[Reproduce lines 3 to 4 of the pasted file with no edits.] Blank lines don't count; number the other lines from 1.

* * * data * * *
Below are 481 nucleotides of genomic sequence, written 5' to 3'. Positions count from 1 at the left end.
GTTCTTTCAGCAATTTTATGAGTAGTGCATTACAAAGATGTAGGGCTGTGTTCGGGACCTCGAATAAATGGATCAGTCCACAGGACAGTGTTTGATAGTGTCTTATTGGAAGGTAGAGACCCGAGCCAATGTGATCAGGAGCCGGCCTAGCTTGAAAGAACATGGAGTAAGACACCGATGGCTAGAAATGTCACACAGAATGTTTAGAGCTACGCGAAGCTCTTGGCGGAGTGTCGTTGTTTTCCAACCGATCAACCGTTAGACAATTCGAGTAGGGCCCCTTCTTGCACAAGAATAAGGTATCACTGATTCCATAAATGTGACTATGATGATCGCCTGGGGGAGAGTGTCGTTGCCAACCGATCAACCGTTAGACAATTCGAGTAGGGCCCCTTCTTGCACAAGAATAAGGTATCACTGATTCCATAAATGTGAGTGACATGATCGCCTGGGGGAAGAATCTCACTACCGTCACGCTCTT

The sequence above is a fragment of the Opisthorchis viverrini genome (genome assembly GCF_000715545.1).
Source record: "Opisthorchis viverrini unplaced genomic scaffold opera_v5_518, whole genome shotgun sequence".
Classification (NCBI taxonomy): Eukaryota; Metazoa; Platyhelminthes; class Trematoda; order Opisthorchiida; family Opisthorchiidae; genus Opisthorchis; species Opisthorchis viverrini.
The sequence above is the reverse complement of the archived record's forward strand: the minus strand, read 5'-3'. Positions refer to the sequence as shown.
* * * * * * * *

The sequence above is a fragment of the Opisthorchis viverrini genome (genome assembly GCF_000715545.1).
Source record: "Opisthorchis viverrini unplaced genomic scaffold opera_v5_518, whole genome shotgun sequence".